, NAIROBI, Kenya, Mar 16 – Defence lawyers in a case in which a Narok businessman and four others are accused of keeping military weapons have urged a Nairobi court to disallow the prosecution from responding to an application in which they want the criminal case referred to the High Court for constitutional interpretation.
Led by lawyer Pravin Bowry, the advocates asked Nairobi Chief Magistrate Gilbert Mutembei to rule that State Counsel Vincent Wohoro has no right to reply. Mr Bowry argued there is no right bestowed on the prosecution to respond to an application that raises constitutional issues.
“The matter of constitutionality is between the accused and the court. This court should decide whether the accused has made the application without being vexatious or frivolous,” he argued. “The AG has a right to reply only when a petition is presented.”
However Mr Wohoro asked the magistrate to disregard the application arguing there is no law barring the prosecution from responding to matters that have been brought before the court.
“It is a cardinal rule for the prosecution to reply in matters of fact and law raised before the court. The prosecution cannot be disallowed from rebutting adverse issues that have been raised,” he said.
Ismail Munir, his wife Nahid Tabasum, Sergeant Joseph Martim and two others have asked Mr Mutembei to refer the cases to the High Court because their fundamental rights have allegedly been violated.
They have argued that they are unlikely to get a fair trial before Mr Mutembei because several judicial and prosecutorial improprieties have been committed against them.
Among the issues that Mr Bowry complained of is the decision by police to conduct searches in Mr Munir’s premises in Embakasi and Narok where the weapons were recovered without a search warrant.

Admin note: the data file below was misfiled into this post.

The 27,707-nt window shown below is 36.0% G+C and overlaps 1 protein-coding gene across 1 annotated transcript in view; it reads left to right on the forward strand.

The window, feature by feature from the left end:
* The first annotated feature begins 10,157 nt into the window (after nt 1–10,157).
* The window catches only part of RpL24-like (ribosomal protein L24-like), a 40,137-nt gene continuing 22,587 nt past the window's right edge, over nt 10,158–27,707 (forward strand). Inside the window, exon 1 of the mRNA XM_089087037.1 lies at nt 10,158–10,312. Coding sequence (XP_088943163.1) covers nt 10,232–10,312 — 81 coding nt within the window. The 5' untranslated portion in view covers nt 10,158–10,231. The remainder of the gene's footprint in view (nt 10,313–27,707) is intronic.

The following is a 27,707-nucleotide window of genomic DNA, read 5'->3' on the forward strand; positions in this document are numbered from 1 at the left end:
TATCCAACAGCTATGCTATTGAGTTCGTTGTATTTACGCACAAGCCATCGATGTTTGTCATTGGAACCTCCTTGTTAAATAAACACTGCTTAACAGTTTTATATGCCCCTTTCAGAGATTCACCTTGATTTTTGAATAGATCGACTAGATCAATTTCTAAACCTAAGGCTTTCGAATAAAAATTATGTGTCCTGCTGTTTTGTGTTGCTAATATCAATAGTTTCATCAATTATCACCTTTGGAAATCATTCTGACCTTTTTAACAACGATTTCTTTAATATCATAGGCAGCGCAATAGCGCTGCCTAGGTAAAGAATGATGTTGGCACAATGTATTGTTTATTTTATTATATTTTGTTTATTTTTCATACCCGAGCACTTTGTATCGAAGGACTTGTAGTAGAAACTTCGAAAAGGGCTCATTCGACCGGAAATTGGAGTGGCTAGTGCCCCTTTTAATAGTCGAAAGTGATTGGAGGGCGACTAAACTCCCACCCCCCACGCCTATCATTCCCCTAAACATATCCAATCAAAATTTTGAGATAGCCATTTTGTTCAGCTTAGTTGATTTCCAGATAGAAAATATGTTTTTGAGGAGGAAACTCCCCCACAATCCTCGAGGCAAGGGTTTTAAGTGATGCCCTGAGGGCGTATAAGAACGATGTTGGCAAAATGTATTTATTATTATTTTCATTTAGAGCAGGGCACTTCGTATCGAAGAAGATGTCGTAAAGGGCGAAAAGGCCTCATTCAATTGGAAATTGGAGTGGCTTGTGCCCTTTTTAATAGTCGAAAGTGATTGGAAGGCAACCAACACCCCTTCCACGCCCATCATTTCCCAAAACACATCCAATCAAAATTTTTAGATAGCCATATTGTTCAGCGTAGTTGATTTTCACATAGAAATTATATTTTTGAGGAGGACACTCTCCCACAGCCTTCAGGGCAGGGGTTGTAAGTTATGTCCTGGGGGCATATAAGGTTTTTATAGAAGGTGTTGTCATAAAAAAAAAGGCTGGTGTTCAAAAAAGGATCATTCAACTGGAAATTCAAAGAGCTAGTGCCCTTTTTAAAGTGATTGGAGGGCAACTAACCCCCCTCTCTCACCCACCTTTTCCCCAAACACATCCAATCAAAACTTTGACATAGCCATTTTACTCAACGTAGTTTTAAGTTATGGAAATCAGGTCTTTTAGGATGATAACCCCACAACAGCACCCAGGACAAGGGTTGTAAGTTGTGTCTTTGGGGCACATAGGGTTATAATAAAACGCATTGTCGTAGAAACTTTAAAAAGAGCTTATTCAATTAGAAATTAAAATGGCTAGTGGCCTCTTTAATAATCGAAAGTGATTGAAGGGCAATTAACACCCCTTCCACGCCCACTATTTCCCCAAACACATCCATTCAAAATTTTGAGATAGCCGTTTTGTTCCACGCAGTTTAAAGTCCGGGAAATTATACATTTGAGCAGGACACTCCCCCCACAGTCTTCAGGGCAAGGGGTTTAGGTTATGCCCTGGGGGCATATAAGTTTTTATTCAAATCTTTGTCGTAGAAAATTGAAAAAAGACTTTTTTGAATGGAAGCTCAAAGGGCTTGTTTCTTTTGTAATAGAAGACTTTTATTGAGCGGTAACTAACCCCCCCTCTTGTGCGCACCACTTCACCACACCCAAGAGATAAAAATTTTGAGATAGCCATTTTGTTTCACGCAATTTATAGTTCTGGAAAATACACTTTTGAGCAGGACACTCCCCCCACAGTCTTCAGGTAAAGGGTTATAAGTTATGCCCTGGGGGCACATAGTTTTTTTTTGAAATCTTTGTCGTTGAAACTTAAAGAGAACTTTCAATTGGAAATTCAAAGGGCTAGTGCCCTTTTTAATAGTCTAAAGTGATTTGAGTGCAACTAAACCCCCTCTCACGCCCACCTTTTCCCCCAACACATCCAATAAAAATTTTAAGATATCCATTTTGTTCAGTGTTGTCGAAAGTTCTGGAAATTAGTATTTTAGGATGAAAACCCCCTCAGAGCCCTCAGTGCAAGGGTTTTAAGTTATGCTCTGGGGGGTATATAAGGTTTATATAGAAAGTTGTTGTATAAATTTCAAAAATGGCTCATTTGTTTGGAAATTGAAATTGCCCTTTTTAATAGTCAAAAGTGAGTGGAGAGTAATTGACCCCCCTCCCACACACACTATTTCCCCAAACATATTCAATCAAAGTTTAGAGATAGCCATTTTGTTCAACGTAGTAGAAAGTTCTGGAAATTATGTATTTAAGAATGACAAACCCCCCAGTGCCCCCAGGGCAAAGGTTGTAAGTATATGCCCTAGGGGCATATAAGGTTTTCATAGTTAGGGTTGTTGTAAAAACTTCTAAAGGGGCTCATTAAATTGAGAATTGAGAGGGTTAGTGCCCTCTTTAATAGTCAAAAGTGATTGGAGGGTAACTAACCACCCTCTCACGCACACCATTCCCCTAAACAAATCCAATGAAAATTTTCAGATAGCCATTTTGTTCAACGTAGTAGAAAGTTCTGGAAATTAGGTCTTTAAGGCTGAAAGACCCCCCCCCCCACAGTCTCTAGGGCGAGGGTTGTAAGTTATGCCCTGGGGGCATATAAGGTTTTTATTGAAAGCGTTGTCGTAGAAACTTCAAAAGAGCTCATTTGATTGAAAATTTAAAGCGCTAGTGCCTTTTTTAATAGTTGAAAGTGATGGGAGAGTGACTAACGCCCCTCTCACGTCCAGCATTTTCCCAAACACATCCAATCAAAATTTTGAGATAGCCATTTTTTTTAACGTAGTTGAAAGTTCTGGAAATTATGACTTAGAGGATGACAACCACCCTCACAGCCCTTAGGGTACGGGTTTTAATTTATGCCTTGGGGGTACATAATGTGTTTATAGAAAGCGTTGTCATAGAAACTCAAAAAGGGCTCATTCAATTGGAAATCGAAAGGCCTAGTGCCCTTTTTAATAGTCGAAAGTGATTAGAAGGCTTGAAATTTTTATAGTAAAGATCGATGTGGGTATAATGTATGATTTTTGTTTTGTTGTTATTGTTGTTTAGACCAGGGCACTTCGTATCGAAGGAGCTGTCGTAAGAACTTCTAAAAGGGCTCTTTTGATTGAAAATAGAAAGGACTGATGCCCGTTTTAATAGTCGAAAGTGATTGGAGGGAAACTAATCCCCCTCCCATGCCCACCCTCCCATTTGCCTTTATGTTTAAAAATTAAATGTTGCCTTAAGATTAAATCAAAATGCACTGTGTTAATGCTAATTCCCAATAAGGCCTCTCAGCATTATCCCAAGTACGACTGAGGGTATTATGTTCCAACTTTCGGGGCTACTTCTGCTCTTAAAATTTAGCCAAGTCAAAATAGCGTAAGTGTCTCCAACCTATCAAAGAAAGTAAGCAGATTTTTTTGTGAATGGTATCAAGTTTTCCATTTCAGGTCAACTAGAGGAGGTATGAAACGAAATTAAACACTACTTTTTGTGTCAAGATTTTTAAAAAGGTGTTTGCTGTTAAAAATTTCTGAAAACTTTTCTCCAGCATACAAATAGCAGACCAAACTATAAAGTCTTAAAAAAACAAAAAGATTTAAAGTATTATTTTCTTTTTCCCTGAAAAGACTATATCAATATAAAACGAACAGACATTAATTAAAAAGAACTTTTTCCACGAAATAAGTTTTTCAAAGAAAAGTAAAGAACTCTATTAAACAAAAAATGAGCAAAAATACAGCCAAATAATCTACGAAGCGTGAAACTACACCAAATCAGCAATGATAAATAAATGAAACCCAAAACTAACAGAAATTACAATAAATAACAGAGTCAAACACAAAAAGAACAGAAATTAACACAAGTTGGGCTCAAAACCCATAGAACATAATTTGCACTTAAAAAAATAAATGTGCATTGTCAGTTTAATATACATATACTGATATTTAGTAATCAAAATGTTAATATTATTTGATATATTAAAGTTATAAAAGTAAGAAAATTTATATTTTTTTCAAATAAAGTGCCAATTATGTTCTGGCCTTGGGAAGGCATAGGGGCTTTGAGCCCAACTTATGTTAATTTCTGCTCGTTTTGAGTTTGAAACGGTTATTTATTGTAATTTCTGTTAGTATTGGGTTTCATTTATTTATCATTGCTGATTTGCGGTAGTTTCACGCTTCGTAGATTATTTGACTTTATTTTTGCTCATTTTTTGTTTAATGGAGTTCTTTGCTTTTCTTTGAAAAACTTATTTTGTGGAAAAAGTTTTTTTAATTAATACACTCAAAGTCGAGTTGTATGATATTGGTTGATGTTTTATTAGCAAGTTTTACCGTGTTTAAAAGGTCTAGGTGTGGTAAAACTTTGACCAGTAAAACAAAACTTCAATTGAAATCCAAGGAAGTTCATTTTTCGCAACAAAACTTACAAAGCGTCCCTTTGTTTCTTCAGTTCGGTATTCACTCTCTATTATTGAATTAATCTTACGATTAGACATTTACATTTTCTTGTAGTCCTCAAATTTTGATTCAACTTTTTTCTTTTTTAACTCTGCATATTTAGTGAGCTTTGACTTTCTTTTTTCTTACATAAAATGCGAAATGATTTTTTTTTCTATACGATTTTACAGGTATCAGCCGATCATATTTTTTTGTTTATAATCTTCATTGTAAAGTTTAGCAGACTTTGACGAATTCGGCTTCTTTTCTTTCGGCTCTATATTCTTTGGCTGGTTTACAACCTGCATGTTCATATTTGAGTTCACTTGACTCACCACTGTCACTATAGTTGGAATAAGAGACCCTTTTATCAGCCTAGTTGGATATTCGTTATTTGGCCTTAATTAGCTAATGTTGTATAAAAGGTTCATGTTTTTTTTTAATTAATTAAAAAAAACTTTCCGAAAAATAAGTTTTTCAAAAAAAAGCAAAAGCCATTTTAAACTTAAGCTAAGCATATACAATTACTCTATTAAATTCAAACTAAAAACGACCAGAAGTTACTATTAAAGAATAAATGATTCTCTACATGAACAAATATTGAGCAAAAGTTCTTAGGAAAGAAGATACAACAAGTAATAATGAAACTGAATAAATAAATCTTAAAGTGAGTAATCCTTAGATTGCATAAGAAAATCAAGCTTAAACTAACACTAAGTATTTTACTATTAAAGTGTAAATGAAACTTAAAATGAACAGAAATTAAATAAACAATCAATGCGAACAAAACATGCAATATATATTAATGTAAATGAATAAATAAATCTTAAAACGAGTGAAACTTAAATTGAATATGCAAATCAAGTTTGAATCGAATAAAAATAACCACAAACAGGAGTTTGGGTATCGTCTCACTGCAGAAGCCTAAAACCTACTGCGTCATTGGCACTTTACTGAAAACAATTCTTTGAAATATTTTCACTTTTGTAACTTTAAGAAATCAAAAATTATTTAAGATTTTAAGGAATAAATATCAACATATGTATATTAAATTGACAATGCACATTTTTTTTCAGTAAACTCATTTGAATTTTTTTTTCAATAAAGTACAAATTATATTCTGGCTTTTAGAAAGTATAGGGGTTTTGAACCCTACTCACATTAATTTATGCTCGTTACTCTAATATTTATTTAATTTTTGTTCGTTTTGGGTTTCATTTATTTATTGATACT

The magistrate reserved his ruling until March 30. He also declined to review his earlier orders denying Mr Munir bail until the matter is heard and determined. The magistrate said the suspect should follow proper procedure by appealing against the court’s decision on February 12.
Separately, a case in which five former detainees want Ambassador Bethuel Kiplagat barred from heading the Truth Justice and Reconciliation Commission (TJRC) failed to kick off as records of the matter before a three-judge bench were not in order.
Judges Roselyn Wendoh, Hannah Okwengu and John Mwera directed the applicants through lawyer Wanyiri Kihoro to put their records in order and appear before them tomorrow for the hearing of the case.
Njeru Kathangu, Koigi wa Wamwere, Moses Muhia, Kalembe Ndile and Otieno Mak\’ Onyango want Amb Kiplagat disqualify himself from heading the Commission alleging that he has been involved in committing some atrocities .
They say the Commission should be stopped from continuing with its work to save the country from civil war. The complainants believe Amb Kiplagat’s impartiality; integrity and credibility are in doubt and therefore unfit to head the TJRC.
They also say that the Commission’s Vice-chairperson Betty Murungi was appointed contrary to the Truth, Justice and Reconciliation Commissions Act